U.S. optimism is dwarfing global demand and hurdles to LNG expansion including: increasing state-level interference with fossil fuel infrastructure projects, existing pipeline constraints overseas and in the U.S., price uncertainty for oil price-linked contracts in particular, concerns about oversupply, and the year-long U.S.-China trade war marked by a 10% Chinese import tariff on U.S. LNG and a 25% U.S duty on imports of steel and aluminum.

The American Petroleum Institute said the trade war has taken a toll. U.S. LNG cargoes to China dropped about 20% from 2017. API said U.S. LNG expansion is reliant on China as a buyer.

In a January blog, The Collision Between U.S.-China Trade Policy and LNG Exports, API said, “If global trade fissures continue to deepen, future U.S. LNG projects and the billions in investment and thousands of jobs associated with those projects are likely to be hampered – that is, without support from the world’s largest growth market in China.”

China is expected to become the largest natural gas importer in the world.

When the steel and aluminum tariffs were imposed last year, “there were supply problems, shortages, delays especially in the summer and fall of last year, but those barriers have been overcome,” John Murphy, senior vice president for International Policy at the U.S. Chamber of Commerce, said.

Christopher Guith, senior vice president for the U.S. Chamber’s Global Energy Institute, said, “While oil and gas companies protested [against the tariffs], none were deterred from paying additional cost to build their facilities.”

Guith, who represents U.S. energy companies, said the tariffs in some cases would tack on $200 million to $400 million to the cost of a facility.

“Market incentives to produce energy, build infrastructure and move those hydrocarbons are so valuable,” the tariffs have not severely constrained the industry or thwarted LNG expansion, Guith said.

After a nearly seven-month investigation into China’s potentially unfair trade practices in 2017, President Trump announced in March 2018 how he would address the issue using three tactics—tariffs, a World Trade Organization dispute settlement process, and investment restrictions. The most controversial of the three has been the tariffs.

Since last March, the Trump administration has imposed tariffs on $250 billion worth of Chinese imports into the U.S. across various industries.

China has retaliated with tariffs on $110 billion in U.S. goods going into its market.

The Commerce Department, which handles steel and aluminum waiver applications, reported as of Feb. 27 that it had received 45,158 applications for relief from the steel tariffs.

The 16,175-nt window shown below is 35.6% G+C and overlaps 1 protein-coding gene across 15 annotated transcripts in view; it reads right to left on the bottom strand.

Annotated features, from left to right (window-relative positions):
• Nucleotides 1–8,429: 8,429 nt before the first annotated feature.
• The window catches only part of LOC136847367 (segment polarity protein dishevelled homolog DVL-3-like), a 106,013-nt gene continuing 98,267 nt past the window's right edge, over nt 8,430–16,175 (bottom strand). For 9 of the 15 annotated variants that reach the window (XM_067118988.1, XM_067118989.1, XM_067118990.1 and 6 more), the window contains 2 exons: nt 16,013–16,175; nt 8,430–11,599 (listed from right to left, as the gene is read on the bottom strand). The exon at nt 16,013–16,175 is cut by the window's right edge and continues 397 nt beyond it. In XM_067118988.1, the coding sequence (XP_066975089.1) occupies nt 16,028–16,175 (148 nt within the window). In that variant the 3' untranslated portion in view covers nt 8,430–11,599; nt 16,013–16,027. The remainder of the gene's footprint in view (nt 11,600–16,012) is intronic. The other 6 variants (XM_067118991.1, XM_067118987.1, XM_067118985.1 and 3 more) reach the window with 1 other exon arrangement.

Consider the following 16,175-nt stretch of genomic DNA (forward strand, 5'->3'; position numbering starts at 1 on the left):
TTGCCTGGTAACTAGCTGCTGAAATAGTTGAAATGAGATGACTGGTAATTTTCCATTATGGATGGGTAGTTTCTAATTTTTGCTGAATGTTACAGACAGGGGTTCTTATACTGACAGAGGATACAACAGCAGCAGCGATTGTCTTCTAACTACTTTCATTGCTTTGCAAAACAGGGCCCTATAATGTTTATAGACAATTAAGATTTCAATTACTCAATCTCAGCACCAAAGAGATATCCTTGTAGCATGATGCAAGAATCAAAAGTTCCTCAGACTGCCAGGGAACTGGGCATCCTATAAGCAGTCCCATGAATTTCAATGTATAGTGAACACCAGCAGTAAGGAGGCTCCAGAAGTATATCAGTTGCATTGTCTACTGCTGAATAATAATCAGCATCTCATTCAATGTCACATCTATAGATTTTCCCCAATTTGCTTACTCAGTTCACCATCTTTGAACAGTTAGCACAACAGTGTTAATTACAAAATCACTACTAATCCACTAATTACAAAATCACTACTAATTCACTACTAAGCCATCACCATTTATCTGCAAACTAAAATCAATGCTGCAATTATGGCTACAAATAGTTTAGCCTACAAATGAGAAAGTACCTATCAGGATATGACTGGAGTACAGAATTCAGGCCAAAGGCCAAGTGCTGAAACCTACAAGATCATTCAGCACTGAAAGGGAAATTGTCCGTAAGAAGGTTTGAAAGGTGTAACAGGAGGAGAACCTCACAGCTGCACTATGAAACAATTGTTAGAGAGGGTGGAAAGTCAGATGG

Commerce has made determinations on 23,806 applications. It has approved most of those—16,679. It has denied 7,115 requests.

Commerce has received 6,035 applications for aluminum tariff waivers. It has made determinations on 3,595 of them, approving 3,009 and denying 586.

The Government Is Here To Help

Streamlining the application and approval process for LNG export facilities has helped the U.S. industry.

Each U.S. LNG export project must apply to the Energy Department and FERC concurrently for approval.

The Natural Gas Act authorizes DOE’s Office of Fossil Energy to determine whether a U.S. company’s plan to export natural gas to a nation with which the U.S. does not have an existing free-trade agreement is in the public interest.

There are 19 pending export applications at the Energy Department as of March 6.

Meanwhile, FERC oversees siting and construction of LNG facilities. It issues environmental impact statements and makes a determination about a project’s emissions and subsequent environmental impact.

FERC currently oversees three operational LNG export terminals—Dominion Cove Point LNG in Maryland, Cheniere/Sabine Pass LNG in Louisiana, and the dormant Marathon Petroleum LNG plant in Kenai, Alaska. Cheniere’s Corpus Christi, Texas, export terminal is under construction.

But in late February, FERC, led by Chairman Neil Chatterjee, adeptly approved the first LNG terminal in two years—Venture Global’s Calcasieu Pass LNG export project in Cameron Parish, Louisiana—and addressed the critical question of how to determine the impact of a facility on greenhouse gas emissions linked to climate change.

Analysts across the industry predict this move by FERC will clear the way for applications clogged in queue.

FERC issued a final environmental impact statement to Tellurian Inc.’s Driftwood LNG facility and associated pipeline earlier this year. Tellurian said it could break ground as early as this summer.

“It takes a long time to get a project across the finish line and built, almost a decade, but the permitting process has gotten more efficient,” Charlie Riedl, executive director of the Center for LNG in Washington, said.

That efficiency, he said, adds a level of predictability that is “attractive to international buyers.”

There are 13 projects awaiting a draft environmental impact statement from FERC. Riedl said all are expected to receive a draft EIS by the end of 2019.
Source: Forbes